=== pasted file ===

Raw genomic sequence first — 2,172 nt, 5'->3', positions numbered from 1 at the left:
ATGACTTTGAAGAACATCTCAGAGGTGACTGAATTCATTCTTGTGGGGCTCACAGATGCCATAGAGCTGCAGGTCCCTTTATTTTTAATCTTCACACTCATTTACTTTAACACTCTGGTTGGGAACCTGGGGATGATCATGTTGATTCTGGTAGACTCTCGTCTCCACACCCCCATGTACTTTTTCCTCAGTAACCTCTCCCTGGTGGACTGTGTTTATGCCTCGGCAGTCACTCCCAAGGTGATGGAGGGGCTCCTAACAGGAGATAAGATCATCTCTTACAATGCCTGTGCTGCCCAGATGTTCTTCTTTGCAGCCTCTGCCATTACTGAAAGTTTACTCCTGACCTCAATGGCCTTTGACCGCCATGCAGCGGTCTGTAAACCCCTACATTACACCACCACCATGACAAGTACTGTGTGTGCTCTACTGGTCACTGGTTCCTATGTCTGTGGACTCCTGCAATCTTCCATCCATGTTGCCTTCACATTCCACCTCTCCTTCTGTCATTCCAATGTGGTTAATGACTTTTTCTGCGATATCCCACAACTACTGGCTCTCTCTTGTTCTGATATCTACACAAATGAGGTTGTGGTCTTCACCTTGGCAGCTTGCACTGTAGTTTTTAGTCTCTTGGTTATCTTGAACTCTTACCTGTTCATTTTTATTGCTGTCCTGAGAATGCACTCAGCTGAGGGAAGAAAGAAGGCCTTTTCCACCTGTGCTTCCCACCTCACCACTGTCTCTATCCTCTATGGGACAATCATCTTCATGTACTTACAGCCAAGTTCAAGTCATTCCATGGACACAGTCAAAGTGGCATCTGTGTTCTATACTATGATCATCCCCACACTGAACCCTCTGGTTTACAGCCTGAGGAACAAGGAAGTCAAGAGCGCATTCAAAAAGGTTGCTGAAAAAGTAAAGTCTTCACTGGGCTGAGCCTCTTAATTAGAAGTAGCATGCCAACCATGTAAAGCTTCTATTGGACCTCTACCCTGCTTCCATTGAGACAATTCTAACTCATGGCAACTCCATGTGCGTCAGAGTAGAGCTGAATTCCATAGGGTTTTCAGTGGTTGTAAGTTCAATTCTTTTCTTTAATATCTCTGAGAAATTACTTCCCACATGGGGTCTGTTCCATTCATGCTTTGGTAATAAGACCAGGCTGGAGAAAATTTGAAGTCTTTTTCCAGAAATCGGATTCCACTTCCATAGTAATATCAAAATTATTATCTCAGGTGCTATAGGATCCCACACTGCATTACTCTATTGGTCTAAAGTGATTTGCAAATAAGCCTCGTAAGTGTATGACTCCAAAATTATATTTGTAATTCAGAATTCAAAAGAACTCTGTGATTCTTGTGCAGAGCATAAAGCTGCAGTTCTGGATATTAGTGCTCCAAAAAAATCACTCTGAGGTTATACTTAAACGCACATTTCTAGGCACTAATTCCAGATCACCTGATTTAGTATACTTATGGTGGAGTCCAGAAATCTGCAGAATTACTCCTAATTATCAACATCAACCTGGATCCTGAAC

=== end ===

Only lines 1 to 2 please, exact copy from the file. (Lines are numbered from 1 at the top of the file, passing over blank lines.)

Raw genomic sequence first — 2,172 nt, 5'->3', positions numbered from 1 at the left:
ATGACTTTGAAGAACATCTCAGAGGTGACTGAATTCATTCTTGTGGGGCTCACAGATGCCATAGAGCTGCAGGTCCCTTTATTTTTAATCTTCACACTCATTTACTTTAACACTCTGGTTGGGAACCTGGGGATGATCATGTTGATTCTGGTAGACTCTCGTCTCCACACCCCCATGTACTTTTTCCTCAGTAACCTCTCCCTGGTGGACTGTGTTTATGCCTCGGCAGTCACTCCCAAGGTGATGGAGGGGCTCCTAACAGGAGATAAGATCATCTCTTACAATGCCTGTGCTGCCCAGATGTTCTTCTTTGCAGCCTCTGCCATTACTGAAAGTTTACTCCTGACCTCAATGGCCTTTGACCGCCATGCAGCGGTCTGTAAACCCCTACATTACACCACCACCATGACAAGTACTGTGTGTGCTCTACTGGTCACTGGTTCCTATGTCTGTGGACTCCTGCAATCTTCCATCCATGTTGCCTTCACATTCCACCTCTCCTTCTGTCATTCCAATGTGGTTAATGACTTTTTCTGCGATATCCCACAACTACTGGCTCTCTCTTGTTCTGATATCTACACAAATGAGGTTGTGGTCTTCACCTTGGCAGCTTGCACTGTAGTTTTTAGTCTCTTGGTTATCTTGAACTCTTACCTGTTCATTTTTATTGCTGTCCTGAGAATGCACTCAGCTGAGGGAAGAAAGAAGGCCTTTTCCACCTGTGCTTCCCACCTCACCACTGTCTCTATCCTCTATGGGACAATCATCTTCATGTACTTACAGCCAAGTTCAAGTCATTCCATGGACACAGTCAAAGTGGCATCTGTGTTCTATACTATGATCATCCCCACACTGAACCCTCTGGTTTACAGCCTGAGGAACAAGGAAGTCAAGAGCGCATTCAAAAAGGTTGCTGAAAAAGTAAAGTCTTCACTGGGCTGAGCCTCTTAATTAGAAGTAGCATGCCAACCATGTAAAGCTTCTATTGGACCTCTACCCTGCTTCCATTGAGACAATTCTAACTCATGGCAACTCCATGTGCGTCAGAGTAGAGCTGAATTCCATAGGGTTTTCAGTGGTTGTAAGTTCAATTCTTTTCTTTAATATCTCTGAGAAATTACTTCCCACATGGGGTCTGTTCCATTCATGCTTTGGTAATAAGACCAGGCTGGAGAAAATTTGAAGTCTTTTTCCAGAAATCGGATTCCACTTCCATAGTAATATCAAAATTATTATCTCAGGTGCTATAGGATCCCACACTGCATTACTCTATTGGTCTAAAGTGATTTGCAAATAAGCCTCGTAAGTGTATGACTCCAAAATTATATTTGTAATTCAGAATTCAAAAGAACTCTGTGATTCTTGTGCAGAGCATAAAGCTGCAGTTCTGGATATTAGTGCTCCAAAAAAATCACTCTGAGGTTATACTTAAACGCACATTTCTAGGCACTAATTCCAGATCACCTGATTTAGTATACTTATGGTGGAGTCCAGAAATCTGCAGAATTACTCCTAATTATCAACATCAACCTGGATCCTGAAC